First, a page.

The owners accurately describe their cuisine as “refined comfort food,” using the usual modern buzzwords: “Seasonal American” and “creatively celebrates local farmers and small, artisanal producers.” Oh, and “We bicycle to greenmarkets.” It may sound a little hackneyed, but they do live up to it.

The menu features half-a-dozen appetizers ($7–14) and an equal number of entrées ($17–27). Side dishes are $4–8. I was tempted by the “world-famous” buttermilk-chive biscuit with honey butter ($4), but the free bread service, with soft, rich butter on the side, offered all the carbs I needed.


I loved a simple salid of warm figs, nuts and prosciutto ($15; above left). Chicken liver mousse ($13; above right) was soft and creamy, the liver taste balanced by other ingredients—probably about a half-pound of butter.


“Swine of the Week” ($25; above left) is a recurring menu item: always pork, but the preparation varies. The offering when we visited was braised pork butt off the bone with barbecue sauce, baked beans and cole slaw. I found this dish successful (though it is hard for braised pork to fail), but my girlfriend found it a bit dry. We agreed that the cole slaw was too bitter. A terrific side dish of mac & cheese ($7; above right) was enormous. It could have been dinner all by itself. It was the best mac & cheese I’ve tasted in a long time, with a crisp crust and gooey cheddar filling.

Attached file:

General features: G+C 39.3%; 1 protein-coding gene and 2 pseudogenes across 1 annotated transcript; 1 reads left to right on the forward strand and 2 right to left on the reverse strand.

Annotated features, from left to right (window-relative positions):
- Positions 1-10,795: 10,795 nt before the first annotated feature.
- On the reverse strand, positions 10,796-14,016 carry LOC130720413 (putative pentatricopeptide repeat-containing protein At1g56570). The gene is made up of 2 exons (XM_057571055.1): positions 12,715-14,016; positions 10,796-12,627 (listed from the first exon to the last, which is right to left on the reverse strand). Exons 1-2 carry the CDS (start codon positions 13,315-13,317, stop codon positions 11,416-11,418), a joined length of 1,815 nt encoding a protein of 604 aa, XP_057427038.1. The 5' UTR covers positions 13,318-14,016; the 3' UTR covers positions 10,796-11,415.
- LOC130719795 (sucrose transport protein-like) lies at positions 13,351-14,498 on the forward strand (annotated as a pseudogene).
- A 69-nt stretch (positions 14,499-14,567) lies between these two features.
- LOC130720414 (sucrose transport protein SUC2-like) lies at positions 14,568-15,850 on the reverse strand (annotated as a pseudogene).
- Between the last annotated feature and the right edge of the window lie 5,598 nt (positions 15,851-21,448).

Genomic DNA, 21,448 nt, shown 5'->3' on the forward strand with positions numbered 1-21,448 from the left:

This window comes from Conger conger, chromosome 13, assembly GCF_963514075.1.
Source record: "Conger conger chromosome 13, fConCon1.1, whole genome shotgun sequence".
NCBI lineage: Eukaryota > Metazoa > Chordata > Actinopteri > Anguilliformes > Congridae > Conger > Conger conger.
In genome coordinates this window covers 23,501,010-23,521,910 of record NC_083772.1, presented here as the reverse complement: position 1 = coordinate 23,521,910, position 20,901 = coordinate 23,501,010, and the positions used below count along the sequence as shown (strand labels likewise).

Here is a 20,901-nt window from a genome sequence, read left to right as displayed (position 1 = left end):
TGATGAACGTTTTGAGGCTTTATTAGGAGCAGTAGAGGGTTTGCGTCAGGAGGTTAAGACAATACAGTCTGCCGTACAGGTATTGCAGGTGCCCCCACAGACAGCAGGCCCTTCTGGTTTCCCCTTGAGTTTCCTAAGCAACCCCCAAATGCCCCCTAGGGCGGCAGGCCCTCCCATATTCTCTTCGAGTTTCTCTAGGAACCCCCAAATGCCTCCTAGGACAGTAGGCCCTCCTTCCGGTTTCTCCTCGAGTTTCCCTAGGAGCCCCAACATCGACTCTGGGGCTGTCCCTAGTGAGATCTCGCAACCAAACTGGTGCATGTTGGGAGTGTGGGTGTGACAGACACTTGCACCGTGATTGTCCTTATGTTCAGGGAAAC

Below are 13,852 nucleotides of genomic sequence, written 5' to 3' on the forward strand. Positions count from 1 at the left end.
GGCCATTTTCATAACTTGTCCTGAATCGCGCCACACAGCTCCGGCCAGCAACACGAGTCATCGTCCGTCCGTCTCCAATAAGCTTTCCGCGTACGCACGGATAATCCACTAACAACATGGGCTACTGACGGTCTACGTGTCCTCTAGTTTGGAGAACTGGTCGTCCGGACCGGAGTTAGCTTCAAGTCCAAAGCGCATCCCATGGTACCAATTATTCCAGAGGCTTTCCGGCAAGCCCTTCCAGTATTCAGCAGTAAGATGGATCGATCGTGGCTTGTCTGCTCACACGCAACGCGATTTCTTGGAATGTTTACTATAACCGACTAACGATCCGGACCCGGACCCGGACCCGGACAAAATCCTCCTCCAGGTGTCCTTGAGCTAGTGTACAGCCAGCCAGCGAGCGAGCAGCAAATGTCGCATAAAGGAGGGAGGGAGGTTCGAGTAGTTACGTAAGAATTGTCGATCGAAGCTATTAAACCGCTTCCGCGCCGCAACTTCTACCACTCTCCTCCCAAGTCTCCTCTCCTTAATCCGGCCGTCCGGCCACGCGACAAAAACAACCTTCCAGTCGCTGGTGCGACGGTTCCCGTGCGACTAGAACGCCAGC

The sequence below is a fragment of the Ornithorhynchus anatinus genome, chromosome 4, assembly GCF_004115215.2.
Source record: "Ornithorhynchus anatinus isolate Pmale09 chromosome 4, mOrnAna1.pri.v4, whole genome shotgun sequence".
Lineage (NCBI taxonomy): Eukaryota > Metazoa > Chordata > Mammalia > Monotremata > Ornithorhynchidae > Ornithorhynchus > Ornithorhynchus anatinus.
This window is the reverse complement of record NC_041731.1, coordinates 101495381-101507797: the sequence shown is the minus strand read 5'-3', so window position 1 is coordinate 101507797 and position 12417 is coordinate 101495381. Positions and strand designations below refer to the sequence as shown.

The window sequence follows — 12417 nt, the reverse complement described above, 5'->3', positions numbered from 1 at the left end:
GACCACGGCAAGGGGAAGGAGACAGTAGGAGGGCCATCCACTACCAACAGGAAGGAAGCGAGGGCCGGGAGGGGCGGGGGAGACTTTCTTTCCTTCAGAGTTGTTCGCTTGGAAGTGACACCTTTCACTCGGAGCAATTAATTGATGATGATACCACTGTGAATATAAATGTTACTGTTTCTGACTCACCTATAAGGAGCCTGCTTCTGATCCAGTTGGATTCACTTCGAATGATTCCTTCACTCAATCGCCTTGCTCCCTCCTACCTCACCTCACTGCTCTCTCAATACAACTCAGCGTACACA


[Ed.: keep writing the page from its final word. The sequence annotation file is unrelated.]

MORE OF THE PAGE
Frank Bruni’s review complained about long waits for food, but that didn’t happen to us. However, our reservation was at 6:30 p.m., which is a very early hour in this neighborhood. Most of the tables were empty when we arrived, but most were full (as was the bar) by the time we left, at around 8:00.

The owners announced recently that they’ve signed a lease in Chelsea at Ninth Avenue and 19th Street, for a space that is double the size. The new restaurant, planned for an early 2009 opening, will be called the Tipsy Parson and will feature southern-style comfort food. They’ll have a twofold challenge. The first is to ensure that their charming concept maintains its allure when it plays on a bigger stage. And the second is to ensure that Little Giant doesn’t lose its edge once it is no longer the owners’ only property.

Little Giant (85 Orchard Street at Broome Street, Lower East Side)

Food: *
Service: *
Ambiance: *½
Overall: *